Quarter of young doctors want to quit
A quarter of young doctors are considering quitting their training, citing high workload and the training climate in the hospital as the main reasons, according to a survey by interest group DJS among over 1,500 young doctors. Remarkably, the researchers found that young doctors' workload decreased during the pandemic, the Volkskrant reports.
The fact that a quarter of young doctors want to quit is remarkable because almost all respondents indicated that they love the work they do. According to DJS vice chairman Steffi Rombouts, this has a lot to do with the work climate. Many doctor assistants don't dare to ask for help, and in 61 percent of cases don't get supervision if they did ask for it.
The workload is also an issue. Most young doctors already work 10 hour days, and don't get paid overtime. "More and more must be done by fewer and fewer people," Rombouts said to he newspaper. And that workload will only increase as the Dutch population ages. "There is a lot at stake," Rombouts said. "If you don't train the doctor properly now and don't create a safe working environment, you'll soon not have a good doctor."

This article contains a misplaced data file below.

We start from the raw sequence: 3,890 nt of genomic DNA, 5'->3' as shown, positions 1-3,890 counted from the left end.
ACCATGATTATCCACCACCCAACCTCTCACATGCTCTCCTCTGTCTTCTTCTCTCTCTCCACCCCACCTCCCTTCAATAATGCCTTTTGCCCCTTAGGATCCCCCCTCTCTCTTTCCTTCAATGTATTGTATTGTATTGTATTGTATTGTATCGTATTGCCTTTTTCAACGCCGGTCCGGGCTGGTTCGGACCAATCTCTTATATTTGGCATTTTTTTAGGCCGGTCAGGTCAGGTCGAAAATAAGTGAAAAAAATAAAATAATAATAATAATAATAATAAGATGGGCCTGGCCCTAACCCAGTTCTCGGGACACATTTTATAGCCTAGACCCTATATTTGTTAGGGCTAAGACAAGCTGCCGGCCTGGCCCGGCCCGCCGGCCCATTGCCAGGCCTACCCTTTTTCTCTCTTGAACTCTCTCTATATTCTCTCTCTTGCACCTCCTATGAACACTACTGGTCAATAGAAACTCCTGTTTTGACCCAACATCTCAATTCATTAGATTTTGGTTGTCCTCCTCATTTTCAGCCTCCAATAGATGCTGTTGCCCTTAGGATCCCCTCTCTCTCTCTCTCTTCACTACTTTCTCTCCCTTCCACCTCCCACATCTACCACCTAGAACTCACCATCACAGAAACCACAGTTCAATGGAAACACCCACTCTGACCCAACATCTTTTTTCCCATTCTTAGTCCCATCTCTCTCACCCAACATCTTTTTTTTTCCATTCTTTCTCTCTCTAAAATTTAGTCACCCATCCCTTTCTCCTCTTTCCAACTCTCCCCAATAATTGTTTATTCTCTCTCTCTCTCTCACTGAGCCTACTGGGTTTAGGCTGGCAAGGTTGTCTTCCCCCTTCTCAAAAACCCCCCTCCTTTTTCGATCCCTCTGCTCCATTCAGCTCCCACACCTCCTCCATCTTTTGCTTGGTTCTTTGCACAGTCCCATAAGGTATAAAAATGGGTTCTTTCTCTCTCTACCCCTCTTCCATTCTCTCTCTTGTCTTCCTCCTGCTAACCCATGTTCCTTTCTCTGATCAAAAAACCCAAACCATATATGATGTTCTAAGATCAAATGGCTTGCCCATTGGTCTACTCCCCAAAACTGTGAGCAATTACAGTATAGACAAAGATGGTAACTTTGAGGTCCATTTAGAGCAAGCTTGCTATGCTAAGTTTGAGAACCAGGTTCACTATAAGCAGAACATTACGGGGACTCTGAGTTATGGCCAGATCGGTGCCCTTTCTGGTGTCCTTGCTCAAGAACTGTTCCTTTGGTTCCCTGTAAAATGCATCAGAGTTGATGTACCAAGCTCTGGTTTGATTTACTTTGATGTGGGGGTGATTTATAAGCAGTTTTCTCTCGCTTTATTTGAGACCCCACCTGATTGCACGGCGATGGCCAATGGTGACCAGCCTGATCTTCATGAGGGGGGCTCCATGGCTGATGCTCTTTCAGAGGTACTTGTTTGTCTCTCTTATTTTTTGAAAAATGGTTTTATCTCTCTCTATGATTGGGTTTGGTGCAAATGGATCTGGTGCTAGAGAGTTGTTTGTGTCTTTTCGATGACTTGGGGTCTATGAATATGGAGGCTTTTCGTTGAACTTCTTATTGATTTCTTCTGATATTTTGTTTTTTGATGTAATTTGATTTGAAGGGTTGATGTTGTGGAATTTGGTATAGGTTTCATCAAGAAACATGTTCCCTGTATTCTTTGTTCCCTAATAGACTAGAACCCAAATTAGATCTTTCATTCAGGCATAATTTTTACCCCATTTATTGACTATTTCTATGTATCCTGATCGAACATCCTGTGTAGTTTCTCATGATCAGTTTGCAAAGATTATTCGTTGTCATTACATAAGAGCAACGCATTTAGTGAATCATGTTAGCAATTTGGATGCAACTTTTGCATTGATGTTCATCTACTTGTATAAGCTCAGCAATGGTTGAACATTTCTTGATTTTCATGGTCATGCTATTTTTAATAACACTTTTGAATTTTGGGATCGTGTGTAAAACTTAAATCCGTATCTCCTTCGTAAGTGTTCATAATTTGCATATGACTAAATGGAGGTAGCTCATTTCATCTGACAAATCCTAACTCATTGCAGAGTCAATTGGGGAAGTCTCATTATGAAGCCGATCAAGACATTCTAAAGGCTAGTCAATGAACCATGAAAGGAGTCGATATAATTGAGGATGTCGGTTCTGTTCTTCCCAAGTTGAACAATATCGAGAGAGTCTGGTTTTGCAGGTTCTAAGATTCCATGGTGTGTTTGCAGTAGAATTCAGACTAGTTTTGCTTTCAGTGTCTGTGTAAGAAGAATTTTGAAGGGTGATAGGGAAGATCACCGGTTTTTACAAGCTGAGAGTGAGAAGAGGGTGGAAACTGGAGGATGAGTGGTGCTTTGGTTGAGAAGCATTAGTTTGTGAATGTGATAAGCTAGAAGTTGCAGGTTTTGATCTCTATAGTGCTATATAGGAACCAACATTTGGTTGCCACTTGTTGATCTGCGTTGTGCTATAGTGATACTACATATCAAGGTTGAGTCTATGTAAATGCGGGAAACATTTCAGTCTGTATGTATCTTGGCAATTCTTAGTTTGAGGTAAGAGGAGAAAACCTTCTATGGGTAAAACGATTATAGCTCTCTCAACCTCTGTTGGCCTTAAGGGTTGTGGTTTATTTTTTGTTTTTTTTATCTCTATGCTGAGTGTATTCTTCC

The researchers also looked at how the coronavirus crisis affected young doctors' workload. About 60 percent of young doctors worked during the crisis. They perceived their work pressure in the first wave as lower than before the crisis. 14 percent said they felt rushed, compared to 22 percent before the pandemic.
According to Rombouts, this is because doctors worked as a team in the pandemic. "It was all hands on deck, no one really knew what to do. As a result, as a physician assistant you have the feeling less that you have to run that clinic all by yourself and not to ask too much for supervision."
The reduced workload also had to do with regular care being scaled down during the first wave of Covid-19 infections, surgeries being postponed, and young doctors' training being paused - not a long term solution.